Will the financial crisis turn people to religion?

Well, we have a global financial crisis. We also know that religion is a source of solace for a lot of people. So will the financial crisis mean boom times for religion?

The answer is probably yes, but not in a way that’s straightforward. That’s the message from two new studies, one in the US (which is the topic of this post) and one in Indonesia (which I’ll write up in the next post). The Indonesian one is particularly interesting because it’s not often we get insights into the role of religion outside the Western world.

But let’s look first at the US study, by Matt Bradshaw at the University of North Carolina and Chris Ellison at the University of Texas.

They took a look at data from the US General Social Survey that was gathered back in 1998 to see whether psychological distress (whether people said they felt restless, hopeless, depressed, etc) was linked to being poverty. And of course they were interested in how this connected with different aspects of religion.

Turns out that, in case anyone doubted it, wealth really does make you happy – or at least less stressed. But although those people stuck at the bottom of the pile in the USA felt more stressed, the effect wasn’t huge – only about 10% of the variation in stress was explained by poverty.

They also found that, in general, people who went to church more often were less stressed. The opposite effect occurs with prayer, though – people who pray more are more stressed (presumably that’s partly why they pray).

So here’s the big question. Is religion particularly effective in reducing the stress of poor people? The answer to that is yes, but in a surprising way.

Because although overall belief in the afterlife wasn’t linked to less stress, it proved to be the biggest factor in helping the religious poor deal to deal with stress of their situation. Sugarcandy Mountain, anyone?

You can see the interaction clearly in this graphic. Wealthy people are pretty relaxed, whether or not they believe in the afterlife. Those who are poor are more stressed – except for those who have consoling beliefs in the afterlife. In these people, stress levels are reduced to levels similar to that of the rich.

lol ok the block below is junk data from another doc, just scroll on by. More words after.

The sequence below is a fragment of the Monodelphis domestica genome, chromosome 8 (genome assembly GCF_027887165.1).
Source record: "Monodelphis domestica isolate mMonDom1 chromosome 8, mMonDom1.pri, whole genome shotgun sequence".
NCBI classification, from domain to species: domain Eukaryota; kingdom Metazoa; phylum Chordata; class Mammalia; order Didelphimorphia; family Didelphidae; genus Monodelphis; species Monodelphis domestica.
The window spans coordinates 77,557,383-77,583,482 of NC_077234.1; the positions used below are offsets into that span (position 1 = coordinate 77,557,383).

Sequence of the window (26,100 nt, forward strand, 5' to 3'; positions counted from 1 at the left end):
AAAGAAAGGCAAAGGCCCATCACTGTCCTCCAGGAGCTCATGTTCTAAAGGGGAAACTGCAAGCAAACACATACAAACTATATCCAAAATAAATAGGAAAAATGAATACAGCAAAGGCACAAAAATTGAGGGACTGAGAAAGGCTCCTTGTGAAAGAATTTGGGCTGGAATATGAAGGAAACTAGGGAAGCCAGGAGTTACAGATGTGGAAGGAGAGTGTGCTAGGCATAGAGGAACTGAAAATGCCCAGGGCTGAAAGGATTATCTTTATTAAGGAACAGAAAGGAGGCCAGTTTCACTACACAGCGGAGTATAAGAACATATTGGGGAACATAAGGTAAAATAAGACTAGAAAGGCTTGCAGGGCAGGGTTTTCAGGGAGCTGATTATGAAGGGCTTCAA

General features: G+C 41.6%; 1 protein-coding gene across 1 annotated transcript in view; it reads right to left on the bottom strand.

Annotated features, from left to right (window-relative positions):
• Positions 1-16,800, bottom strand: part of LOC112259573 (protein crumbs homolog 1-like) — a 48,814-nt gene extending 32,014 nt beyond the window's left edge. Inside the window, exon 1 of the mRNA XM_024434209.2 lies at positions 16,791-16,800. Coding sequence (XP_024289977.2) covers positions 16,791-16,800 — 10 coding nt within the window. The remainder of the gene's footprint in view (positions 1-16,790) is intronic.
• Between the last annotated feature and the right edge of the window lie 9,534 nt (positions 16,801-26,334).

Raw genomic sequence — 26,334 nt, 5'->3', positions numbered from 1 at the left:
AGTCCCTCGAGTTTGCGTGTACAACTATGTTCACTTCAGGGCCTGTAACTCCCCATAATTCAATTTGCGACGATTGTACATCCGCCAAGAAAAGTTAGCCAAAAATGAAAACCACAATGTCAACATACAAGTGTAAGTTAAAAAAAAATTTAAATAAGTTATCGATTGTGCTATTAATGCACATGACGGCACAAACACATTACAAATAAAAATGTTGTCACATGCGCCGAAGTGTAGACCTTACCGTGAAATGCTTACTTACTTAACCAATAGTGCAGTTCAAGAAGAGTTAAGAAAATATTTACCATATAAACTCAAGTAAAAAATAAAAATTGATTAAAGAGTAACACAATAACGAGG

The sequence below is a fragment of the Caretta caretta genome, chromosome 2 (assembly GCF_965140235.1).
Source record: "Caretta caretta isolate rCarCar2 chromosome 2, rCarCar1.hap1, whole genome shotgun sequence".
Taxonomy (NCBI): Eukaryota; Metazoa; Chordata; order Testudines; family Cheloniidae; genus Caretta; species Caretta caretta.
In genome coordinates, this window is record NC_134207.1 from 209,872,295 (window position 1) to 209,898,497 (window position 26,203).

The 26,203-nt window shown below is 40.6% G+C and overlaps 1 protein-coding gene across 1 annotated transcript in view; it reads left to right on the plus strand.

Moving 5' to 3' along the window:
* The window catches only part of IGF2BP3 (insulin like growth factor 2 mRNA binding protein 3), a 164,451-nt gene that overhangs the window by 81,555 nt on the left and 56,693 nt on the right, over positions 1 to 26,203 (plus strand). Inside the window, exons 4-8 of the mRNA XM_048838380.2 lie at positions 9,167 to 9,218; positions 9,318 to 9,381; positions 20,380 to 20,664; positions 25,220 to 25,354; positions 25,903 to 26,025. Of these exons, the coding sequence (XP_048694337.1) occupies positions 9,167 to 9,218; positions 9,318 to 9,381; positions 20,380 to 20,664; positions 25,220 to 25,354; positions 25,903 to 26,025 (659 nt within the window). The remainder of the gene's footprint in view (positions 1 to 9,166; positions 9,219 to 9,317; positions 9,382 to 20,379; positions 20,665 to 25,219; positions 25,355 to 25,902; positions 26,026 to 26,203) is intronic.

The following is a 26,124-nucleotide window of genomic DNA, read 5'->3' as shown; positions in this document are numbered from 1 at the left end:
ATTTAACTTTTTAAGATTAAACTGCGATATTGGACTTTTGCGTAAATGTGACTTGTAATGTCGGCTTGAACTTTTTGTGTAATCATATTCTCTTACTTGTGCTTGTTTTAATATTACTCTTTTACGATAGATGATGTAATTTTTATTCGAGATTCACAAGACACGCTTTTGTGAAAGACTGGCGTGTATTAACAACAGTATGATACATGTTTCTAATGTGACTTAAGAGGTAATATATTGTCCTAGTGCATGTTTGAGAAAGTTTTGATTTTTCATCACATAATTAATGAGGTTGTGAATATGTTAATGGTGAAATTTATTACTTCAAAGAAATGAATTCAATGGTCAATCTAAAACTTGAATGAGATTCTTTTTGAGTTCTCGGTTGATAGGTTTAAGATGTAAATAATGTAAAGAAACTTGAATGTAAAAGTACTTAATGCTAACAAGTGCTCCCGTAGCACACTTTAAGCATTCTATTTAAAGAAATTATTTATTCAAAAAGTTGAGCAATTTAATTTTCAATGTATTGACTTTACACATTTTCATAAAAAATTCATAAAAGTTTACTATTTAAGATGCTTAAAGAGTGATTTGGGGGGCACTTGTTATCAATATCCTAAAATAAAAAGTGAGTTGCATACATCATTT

It seems that the hopes of being wealthy in the next life can make up for the reality of this one.

There was a similar effect with religious attendance. Going to Church makes rich and poor less stressed, but the effect is particularly strong among the poor.

Surprisingly, although meditation didn’t reduce stress on average, it did seem to reduce the stress caused by financial hardship. Perhaps this just shows that people who meditate don’t see wealth as a measure of their personal success or social status, and so are unfazed if they happen to be poor.

Unexpectedly, prayer doesn’t help poor people accept their low status. Poor people who pray a lot are just as stressed as those who don’t pray.That’s interesting because an earlier study found that both a belief in the afterlife and prayer help people who have recently had a financial shock.

Perhaps this suggests a certain realism on the part of those doing the praying. If you’ve just recently come into financial problems, you might hold out hope that your God will reverse those problems if you pray.

But once you’ve been stuck in the poverty trap for a while, you may well resign yourself to the prospect that your God is not going to help you – not in this life, at least!


ResearchBlogging.org
Bradshaw, M., & Ellison, C. (2010). Financial Hardship and Psychological Distress: Exploring the Buffering Effects of Religion☆ Social Science & Medicine DOI: 10.1016/j.socscimed.2010.03.015

Creative Commons License This article by Tom Rees was first published on Epiphenom. It is licensed under Creative Commons.

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